The tax deferral accorded to IRAs and qualified retirement plans has helped to push total retirement resources in the USA to $33.6 trillion at the end of 2022 (Investment Company Institute 2023 Fact Book). Eventually, tax deferral must come to an end. The mechanism for facing the tax music is the Required Minimum Distribution (RMD). The IRS has published a table of actuarial factors applicable to each year of retirement. To determine an RMD, the value of the account at the beginning of the year is divided by the factor for one’s age.

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Example 1: Peter is 75 years old, and his IRA is worth $250,000 at the beginning of the year. The factor for that age is 24.6. Therefore, Peter’s RMD is $250,000/24.6, or $10,162.60.

Multiple accounts – If a taxpayer has more than one tax-deferred retirement account, their values must be combined to calculate the RMD. However, there is no requirement to take a distribution from each account. The RMD may be taken in whatever proportions suit the retiree’s investment plan.

Example 2: Paul, also 75, has an IRA worth $200,000 invested in equity mutual funds, and he has a 401(k) plan balance of $400,000, split between stock and bond funds. Paul’s RMD is $24,390.24 ($600,000/24.6). To reduce his exposure to stock market volatility, Paul may decide to take the entire RMD from his IRA.

Recent developments

Congress has tinkered with the starting age for RMDs in recent years. The original age of 70½ was lifted to age 72 in the SECURE Act in 2019, dropping the half-year convention that caused taxpayer confusion. Then, last year, SECURE 2.0 raised the age to 73, as of 2023, and promised an additional boost to age 75 in ten years. The table below summarizes the new rule:

Beginning ages for Required Minimum Distributions

Birth year Age for RMDs to begin
1950 and earlier 72
1951 – 1959 73
1960 and later 75

Source: Internal Revenue Code

Because of this change, no one will have to begin their RMDs in 2023. Those who turned 72 in 2022 were required to have an RMD for that tax year, which they must have received no later than April 1, 2023. Those who turn 72 in 2023 won’t have an RMD until 2024. A grace period allows the first RMD to be delayed to April 1, 2025, but in that event there must be two RMDs in that tax year.

Reduced penalties. The prior law’s rule was that failure to take an RMD resulted in a penalty tax of 50% of the amount that should have been distributed. Thanks to SECURE 2.0, effective in 2023, the penalty tax is reduced to 25%. Additionally, if the taxpayer corrects the error by taking the RMD the following year, then the penalty is further reduced to 10%.

A different rule for inherited IRAs

The SECURE Act also changed the RMD rules for inherited IRAs, and they are considerably more complicated. The general rule is that an inherited IRA must be distributed over ten years, regardless of the age of the heir. Under this rule, the heir has the option to leave all the money in the IRA until the tenth year, for maximum tax deferral, or may withdraw as much or as little as desired during the first nine years. Exceptions apply.

At least as fast. If the deceased IRA owner was receiving RMDs, the heir must continue on that RMD schedule for the first nine years. Then, they withdraw the remainder in the last year. Larger earlier distributions are permitted.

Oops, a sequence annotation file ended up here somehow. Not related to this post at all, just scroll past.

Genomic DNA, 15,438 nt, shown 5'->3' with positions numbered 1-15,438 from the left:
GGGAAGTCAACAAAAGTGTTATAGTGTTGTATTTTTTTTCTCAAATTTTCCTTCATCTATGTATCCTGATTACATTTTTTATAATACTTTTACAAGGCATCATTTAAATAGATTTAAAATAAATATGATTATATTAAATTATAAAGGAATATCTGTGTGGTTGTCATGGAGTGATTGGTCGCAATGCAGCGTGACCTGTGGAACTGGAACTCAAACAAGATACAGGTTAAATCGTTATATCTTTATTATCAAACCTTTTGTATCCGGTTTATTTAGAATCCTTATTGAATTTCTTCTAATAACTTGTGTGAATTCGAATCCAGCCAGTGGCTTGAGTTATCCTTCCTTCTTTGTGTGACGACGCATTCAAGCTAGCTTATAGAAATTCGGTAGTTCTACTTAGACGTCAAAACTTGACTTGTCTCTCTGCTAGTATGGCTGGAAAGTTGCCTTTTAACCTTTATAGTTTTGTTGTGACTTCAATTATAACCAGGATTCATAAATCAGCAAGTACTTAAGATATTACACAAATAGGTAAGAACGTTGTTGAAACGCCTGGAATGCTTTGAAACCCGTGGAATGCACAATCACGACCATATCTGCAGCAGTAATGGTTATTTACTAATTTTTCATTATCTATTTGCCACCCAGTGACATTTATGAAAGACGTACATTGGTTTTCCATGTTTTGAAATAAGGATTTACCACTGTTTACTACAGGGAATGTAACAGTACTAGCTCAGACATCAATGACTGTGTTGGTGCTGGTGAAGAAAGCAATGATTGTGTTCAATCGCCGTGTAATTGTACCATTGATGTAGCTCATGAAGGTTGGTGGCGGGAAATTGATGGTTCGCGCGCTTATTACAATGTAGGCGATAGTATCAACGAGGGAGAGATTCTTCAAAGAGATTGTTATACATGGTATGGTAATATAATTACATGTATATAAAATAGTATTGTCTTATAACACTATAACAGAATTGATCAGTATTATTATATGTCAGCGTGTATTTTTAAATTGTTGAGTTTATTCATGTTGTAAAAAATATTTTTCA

Children. The ten-year rule does not apply to children of the account owner until they reach age 21. This exception does not apply to nieces, nephews or other relatives who are minors.

Surviving spouses. A surviving spouse may take the RMDs over his or her lifetime and the ten-year rule does not apply. Alternatively, the survivor may treat the inherited IRA as his or her own, which means RMDs can be avoided completely until the required beginning date is reached (73 or 75, depending upon the birth year).

Individuals who have a disability, are chronically ill, or beneficiaries who are less than ten years younger than the account owner are also permitted to take RMDs over their lifetimes.

Avoiding the RMD

Two strategies should be considered for managing RMDs.

Qualified Charitable Distributions (QCDs): Taxpayers who are 70 ½ and older may direct a transfer of up to $100,000 per year from an IRA to a qualified charity. The distribution will not be included in taxable income, but it will qualify as an RMD for older retirees.

Conversion to a Roth IRA: Roth IRAs are not subject to the Required Minimum Distribution rules (but note that inherited Roth IRAs are so subject). The conversion to a Roth IRA is subject to income tax, which can mean a big tax bill if done all at once. A better plan may be to convert an IRA to a Roth IRA over a period of years.

Managing Retirement Funds

Retirement lasts a long time, and knowing what the RMDs are for each year is just one of many factors that need to be considered when managing retirement assets. There are things we control, such as the retirement start date and, to some degree, how much we spend. There are other things we can’t control, such as the economic environment that will exist at retirement. That’s where it can be helpful to have a financial co-pilot who helps people through their retirements on a daily basis. A client advisor at Arvest Wealth Management can talk through your retirement income concerns, help project expenses and, after a full overview, revisit your plan annually to let you know what your RMD should be for that year.

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This content has been prepared by The Merrill Anderson Company and is intended as a general guideline.

© 2023 M.A. Co. All rights reserved.

Arvest and its associates do not provide tax or legal advice. The information presented here is not intended as, and should not be considered, tax or legal advice. Consult your tax and legal advisors accordingly.